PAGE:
Pet cafes have started popping up all over the world, featuring all kinds of animals that you can think of – including hedgehogs, goats, meerkats, lizards and even owls. But dig deeper and you might find the hidden truth about some of these pet cafes as reports of ill-treatment of the animals make new headlines around the world.
Reteurs reported that according to Chihiro Okada of the Animal Rights Centre in the Japanese capital, owl cafes, which are wildly popular in Japan, provide unsuitable living conditions for these birds of prey.
This is because their sleep cycles are disrupted, their feet are tied to perches and the environment is too bright and noisy for their keen hearing and vision. As a result, many can develop neurotic behaviour, such as pulling at their feathers, pacing and rocking back and forth, activists say.
Singaporean pet cafe owners have reportedly abused animals as well. The Straits Times reported that seven cats had died within three months of the opening of the Cuddles Cat Cafe in Orchard Road, which was owned by Jonathan Tan.
Last year, the 33-year-old owner was sentenced to a total of two weeks’ jail and fined S$3,500 (US$2,561). Apart from providing falsified cat health records, investigations by the Agri-Food and Veterinary Authority (AVA) found that the Singaporean had breached its licensing conditions by not keeping the cats in good health, and not ensuring that they tested negative for toxoplasmosis – a disease that can infect animals and humans – before keeping them in the cafe.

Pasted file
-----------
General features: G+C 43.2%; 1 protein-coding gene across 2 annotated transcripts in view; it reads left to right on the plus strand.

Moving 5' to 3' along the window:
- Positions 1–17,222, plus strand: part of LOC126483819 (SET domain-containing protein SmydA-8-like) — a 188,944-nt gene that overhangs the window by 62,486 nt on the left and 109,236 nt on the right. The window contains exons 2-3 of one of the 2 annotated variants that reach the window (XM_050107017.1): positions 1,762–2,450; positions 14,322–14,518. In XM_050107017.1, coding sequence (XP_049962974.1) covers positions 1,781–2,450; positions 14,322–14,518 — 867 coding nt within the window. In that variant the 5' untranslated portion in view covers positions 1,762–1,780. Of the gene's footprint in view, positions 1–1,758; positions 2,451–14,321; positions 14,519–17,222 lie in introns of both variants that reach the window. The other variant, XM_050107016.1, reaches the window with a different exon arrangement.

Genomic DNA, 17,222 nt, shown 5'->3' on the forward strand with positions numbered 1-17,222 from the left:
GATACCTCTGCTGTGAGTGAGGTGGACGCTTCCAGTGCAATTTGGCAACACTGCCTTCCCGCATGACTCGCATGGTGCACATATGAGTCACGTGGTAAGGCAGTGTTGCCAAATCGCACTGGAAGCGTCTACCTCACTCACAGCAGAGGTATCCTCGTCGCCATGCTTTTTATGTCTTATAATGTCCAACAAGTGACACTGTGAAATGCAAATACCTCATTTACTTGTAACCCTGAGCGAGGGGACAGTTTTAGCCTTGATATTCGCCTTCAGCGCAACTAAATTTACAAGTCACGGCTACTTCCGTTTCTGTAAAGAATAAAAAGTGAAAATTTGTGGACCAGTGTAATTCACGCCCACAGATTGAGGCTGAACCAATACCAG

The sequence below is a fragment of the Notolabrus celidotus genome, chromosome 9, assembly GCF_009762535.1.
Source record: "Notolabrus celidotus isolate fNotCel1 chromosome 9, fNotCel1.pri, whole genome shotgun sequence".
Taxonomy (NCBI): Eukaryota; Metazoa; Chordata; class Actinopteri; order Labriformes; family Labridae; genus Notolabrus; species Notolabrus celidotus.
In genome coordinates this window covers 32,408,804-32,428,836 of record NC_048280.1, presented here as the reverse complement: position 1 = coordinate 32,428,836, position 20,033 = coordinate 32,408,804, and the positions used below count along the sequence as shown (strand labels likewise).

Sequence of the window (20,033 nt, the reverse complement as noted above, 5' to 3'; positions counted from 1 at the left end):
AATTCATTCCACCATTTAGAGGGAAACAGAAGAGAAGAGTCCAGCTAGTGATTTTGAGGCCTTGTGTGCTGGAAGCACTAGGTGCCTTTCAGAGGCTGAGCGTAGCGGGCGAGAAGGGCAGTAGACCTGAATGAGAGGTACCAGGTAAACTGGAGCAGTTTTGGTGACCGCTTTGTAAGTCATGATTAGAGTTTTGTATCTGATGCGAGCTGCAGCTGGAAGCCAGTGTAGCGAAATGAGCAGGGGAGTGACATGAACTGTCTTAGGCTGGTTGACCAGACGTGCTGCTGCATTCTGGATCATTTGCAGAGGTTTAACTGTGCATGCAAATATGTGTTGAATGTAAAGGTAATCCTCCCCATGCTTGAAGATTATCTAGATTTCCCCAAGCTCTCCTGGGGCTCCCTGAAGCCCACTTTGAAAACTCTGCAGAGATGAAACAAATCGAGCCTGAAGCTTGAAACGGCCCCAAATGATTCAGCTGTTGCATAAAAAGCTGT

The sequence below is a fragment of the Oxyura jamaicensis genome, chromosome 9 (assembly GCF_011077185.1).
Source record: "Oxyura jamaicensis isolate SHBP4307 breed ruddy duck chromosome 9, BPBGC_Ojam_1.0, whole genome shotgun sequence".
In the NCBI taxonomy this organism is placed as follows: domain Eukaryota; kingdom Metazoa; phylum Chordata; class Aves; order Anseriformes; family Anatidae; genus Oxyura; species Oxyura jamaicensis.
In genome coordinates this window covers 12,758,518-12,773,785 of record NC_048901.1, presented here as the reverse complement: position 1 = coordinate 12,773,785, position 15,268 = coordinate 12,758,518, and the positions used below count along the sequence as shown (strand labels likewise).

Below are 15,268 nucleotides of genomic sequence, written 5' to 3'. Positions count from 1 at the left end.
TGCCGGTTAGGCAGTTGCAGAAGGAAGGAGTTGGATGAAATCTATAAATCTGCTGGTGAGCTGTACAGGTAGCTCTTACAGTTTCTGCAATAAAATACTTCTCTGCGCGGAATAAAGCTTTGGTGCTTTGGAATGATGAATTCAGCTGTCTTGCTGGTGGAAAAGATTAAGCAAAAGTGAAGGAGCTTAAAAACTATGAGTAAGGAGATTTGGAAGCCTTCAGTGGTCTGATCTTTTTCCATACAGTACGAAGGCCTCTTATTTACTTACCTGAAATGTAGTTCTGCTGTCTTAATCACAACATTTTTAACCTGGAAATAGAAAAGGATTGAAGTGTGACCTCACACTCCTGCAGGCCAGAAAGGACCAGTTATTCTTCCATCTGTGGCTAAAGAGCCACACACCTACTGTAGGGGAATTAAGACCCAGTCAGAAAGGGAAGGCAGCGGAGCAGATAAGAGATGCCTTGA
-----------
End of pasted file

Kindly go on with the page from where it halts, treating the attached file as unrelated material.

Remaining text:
Another Singaporean man was accused of not properly caring for his animals in a Thai cafe placed under his charge in 2017. Facebook user Niyomrad Beerleo Itsarachai alleged in post that the man used to have a pet cafe in Singapore and eight of the cats that were living there had died from Feline Infectious Peritonitis.
The man was sentenced to two weeks in prison and after serving the sentence, he then fled to Thailand with the remaining cats and opened another cafe there called Kitties & Bears Cafe, where, similarly, around seven to eight of the dogs that lived there died within a month of the cafe’s opening. Despite warnings from specialists, he did not bring diseased animals to the vet, and the contagious virus eventually infected more animals.
AVA regulates pet cafes that keep cats for public interaction through licensing and routine unannounced inspections. Those that fail to comply with licensing conditions can be fined up to S$5,000.
“Safeguarding animal welfare is a shared responsibility,” the authority said. “The public can play an important role by being AVA’s eyes and ears, and provide feedback on animal welfare issues.”